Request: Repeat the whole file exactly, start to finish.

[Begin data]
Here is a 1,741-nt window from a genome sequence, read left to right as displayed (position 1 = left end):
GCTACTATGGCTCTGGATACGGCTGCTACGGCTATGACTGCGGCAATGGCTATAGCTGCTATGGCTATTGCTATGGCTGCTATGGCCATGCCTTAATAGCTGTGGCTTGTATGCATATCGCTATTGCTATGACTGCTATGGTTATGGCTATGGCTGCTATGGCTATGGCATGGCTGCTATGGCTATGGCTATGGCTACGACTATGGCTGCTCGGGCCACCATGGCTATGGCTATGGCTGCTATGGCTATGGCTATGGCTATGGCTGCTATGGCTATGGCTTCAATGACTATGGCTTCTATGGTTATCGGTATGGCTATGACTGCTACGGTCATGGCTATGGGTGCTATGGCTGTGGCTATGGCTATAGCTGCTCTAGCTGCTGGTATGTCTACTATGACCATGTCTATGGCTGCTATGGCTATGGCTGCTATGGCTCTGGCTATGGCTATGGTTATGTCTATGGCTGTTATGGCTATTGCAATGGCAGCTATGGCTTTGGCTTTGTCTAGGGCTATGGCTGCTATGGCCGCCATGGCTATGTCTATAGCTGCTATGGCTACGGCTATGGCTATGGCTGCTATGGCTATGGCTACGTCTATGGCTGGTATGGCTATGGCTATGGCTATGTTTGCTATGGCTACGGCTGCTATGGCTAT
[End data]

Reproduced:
Here is a 1,741-nt window from a genome sequence, read left to right as displayed (position 1 = left end):
GCTACTATGGCTCTGGATACGGCTGCTACGGCTATGACTGCGGCAATGGCTATAGCTGCTATGGCTATTGCTATGGCTGCTATGGCCATGCCTTAATAGCTGTGGCTTGTATGCATATCGCTATTGCTATGACTGCTATGGTTATGGCTATGGCTGCTATGGCTATGGCATGGCTGCTATGGCTATGGCTATGGCTACGACTATGGCTGCTCGGGCCACCATGGCTATGGCTATGGCTGCTATGGCTATGGCTATGGCTATGGCTGCTATGGCTATGGCTTCAATGACTATGGCTTCTATGGTTATCGGTATGGCTATGACTGCTACGGTCATGGCTATGGGTGCTATGGCTGTGGCTATGGCTATAGCTGCTCTAGCTGCTGGTATGTCTACTATGACCATGTCTATGGCTGCTATGGCTATGGCTGCTATGGCTCTGGCTATGGCTATGGTTATGTCTATGGCTGTTATGGCTATTGCAATGGCAGCTATGGCTTTGGCTTTGTCTAGGGCTATGGCTGCTATGGCCGCCATGGCTATGTCTATAGCTGCTATGGCTACGGCTATGGCTATGGCTGCTATGGCTATGGCTACGTCTATGGCTGGTATGGCTATGGCTATGGCTATGTTTGCTATGGCTACGGCTGCTATGGCTAT